One Forbidden Evening by Jo Goodman

March 10, 2015
Libraries! What would we do without a convenient library in our romance?

Yes, in One Forbidden Evening we have a heroine who must go to the library. Of course our hero is there slouched in a chair. All heroes slouch in the library chairs which have been

placed in the dark corner of a library. How they can read a book in the dark baffles me.  When Cybelline meandered into the library I found my mind wandering. You know heroines wander into dark secluded libraries a lot? In fact I bet libraries might be at the very top of the list of trysting places in romance books, (if there were such a list). I wonder just how many books have a library scene in them. A gazillion? I'm thinking that would make some meticulous person (not me) a wonderful project in their spare time. All one needs do is start going through romance books and record all the library scenes. Once the number is tabulated one could even make a list (we all love lists) of their favorite library scene, their most romantic library scene, their most erotic library scene, etc.  I'm not saying the use of a library is a bad thing; actually I think it's one of the better plot devices used to maneuver our couple into each other’s arms. I vaguely remember a library scene in which the heroine was angry with the hero and she rearranged all of his books by subject matter. I don't remember what book it was from, but I remember thinking it was funny. I’m done wandering now.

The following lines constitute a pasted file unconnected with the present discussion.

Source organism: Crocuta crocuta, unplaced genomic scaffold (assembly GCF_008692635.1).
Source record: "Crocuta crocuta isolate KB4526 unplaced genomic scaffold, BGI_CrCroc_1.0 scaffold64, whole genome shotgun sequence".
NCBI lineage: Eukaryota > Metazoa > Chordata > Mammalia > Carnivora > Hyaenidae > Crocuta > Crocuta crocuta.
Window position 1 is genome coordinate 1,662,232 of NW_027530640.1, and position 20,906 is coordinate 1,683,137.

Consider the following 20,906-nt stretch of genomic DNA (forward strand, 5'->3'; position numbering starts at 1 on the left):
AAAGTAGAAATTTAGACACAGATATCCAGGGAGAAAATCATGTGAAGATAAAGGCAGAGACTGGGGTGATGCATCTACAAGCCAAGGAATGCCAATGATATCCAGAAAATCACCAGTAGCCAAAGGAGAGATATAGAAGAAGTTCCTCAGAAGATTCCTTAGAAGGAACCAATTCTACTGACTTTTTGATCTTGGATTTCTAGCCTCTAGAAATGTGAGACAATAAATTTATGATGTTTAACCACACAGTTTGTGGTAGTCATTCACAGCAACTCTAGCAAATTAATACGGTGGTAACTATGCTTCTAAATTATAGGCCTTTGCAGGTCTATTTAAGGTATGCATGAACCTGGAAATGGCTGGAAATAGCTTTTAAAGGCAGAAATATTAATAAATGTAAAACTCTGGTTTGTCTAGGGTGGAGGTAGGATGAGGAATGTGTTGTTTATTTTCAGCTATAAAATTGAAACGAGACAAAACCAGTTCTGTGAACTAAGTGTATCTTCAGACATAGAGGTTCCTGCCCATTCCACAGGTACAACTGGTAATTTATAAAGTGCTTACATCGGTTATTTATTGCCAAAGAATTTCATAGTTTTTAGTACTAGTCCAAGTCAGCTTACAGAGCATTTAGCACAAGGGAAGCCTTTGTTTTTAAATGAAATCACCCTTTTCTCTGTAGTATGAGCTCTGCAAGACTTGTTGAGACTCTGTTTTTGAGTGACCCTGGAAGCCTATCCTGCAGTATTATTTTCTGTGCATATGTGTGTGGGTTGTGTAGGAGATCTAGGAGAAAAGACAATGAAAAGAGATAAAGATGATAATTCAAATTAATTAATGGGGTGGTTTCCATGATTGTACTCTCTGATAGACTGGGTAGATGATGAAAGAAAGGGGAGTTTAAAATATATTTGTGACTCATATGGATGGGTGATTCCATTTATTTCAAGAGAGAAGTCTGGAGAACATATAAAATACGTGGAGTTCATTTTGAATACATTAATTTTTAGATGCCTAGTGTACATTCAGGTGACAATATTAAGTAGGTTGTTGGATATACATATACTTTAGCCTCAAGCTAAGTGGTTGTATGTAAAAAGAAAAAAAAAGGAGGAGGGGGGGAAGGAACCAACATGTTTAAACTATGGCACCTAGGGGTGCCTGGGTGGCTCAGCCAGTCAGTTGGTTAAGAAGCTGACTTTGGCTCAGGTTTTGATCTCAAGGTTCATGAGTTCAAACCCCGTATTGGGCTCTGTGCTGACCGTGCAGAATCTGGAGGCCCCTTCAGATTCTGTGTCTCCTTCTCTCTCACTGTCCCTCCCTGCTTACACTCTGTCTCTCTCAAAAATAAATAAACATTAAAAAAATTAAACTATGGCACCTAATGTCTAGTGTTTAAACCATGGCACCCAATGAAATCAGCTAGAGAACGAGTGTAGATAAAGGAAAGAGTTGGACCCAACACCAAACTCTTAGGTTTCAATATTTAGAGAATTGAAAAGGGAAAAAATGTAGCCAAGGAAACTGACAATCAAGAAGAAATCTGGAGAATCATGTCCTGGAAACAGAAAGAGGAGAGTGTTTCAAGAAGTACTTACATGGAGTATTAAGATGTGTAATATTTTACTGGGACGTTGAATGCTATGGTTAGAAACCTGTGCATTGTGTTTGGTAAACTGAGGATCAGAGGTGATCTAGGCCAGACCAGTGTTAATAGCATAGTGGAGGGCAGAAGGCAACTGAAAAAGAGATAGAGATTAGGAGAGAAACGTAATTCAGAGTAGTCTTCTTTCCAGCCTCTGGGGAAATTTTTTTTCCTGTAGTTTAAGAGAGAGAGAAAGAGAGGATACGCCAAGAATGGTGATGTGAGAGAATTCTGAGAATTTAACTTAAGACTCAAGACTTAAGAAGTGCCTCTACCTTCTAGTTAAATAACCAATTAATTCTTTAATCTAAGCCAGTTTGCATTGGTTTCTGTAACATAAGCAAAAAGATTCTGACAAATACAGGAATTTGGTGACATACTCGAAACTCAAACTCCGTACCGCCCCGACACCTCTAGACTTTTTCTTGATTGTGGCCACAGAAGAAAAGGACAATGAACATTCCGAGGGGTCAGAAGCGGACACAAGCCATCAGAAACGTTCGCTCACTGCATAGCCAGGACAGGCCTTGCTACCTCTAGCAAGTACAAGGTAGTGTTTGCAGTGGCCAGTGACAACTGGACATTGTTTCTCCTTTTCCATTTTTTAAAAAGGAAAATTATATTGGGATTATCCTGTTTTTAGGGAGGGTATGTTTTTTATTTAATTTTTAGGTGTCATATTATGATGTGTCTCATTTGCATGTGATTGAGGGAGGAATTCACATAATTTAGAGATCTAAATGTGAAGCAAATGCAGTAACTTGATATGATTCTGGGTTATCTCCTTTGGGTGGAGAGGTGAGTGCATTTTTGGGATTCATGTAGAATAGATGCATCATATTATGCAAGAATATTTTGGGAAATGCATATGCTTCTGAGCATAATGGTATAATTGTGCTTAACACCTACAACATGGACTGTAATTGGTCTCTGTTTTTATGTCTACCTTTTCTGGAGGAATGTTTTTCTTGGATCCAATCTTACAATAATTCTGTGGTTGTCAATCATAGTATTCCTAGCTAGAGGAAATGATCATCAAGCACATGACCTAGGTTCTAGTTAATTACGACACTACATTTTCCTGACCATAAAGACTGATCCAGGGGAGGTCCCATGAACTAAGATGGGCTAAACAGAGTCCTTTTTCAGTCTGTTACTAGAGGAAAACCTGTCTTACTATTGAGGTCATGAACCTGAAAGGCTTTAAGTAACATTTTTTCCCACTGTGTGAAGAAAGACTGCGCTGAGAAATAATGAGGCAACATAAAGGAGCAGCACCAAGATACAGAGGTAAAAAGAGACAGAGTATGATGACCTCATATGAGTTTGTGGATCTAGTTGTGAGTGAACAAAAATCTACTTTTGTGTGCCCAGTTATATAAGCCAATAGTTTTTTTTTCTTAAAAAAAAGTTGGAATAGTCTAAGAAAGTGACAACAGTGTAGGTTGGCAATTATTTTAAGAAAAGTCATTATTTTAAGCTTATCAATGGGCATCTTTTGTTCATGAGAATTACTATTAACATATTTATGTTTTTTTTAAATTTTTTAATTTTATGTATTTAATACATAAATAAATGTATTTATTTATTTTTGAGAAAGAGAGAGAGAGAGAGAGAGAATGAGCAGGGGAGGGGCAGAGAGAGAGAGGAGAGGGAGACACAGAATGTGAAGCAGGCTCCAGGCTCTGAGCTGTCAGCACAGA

On to One Forbidden Evening, 2006. This is the second in Jo Goodman's Grantham series and yes it was published in 2006. I loved the first book so much I decided to check out the others in this series and I may take a look at her other historicals. Another author to read in between waiting for new books!

There was a lot to like about One Forbidden Evening. First of all, the witty dialogue between almost all of the characters in this book made me smile. Ms. Goodman seems to know her way around a word or two. She has also managed to take a plot device I don't particularly care for and make it into something that didn't irritate me. That would be the disguise plot line, in fact this book has two people pretending to be someone else. Our heroine pretends to be someone else in the very beginning of the book and our hero pretends to be his best friend in the rest of the book. But that's ok, because the people who really count know the truth of the identities – those people would be Cybelline (heroine) and Ferrin (hero). 

When the story begins, a recently widowed Cybelline is having a pretty hot dream about a man (we assume it's her husband). This dream is too much for her and she decides she must scratch that itch, with a little encouragement from her aunt and maid she does. She shows up at a costume party dressed as Boudicca – dyed red hair, spear and everything. She also has someone in mind to scratch that itch. Unknown to our hero Christopher Hollins, the Earl of Ferrin, Cybelline has been watching him for a while. She's heard of his reputation and believes he would be easy to seduce, plus she believes he wouldn't be interested in pursuing her once they've had their encounter. Oh silly girl, this is a romance. But even if it weren’t taking place in Romanceland, I would think that most men would not easily forget a woman who is the aggressor - at least not for a while. So after some really hot whankee-roo on the stairs (ouchy) she departs leaving Ferrin determined to find her. But, Cybelline has left more than just the party, she's fled into the countryside with her daughter.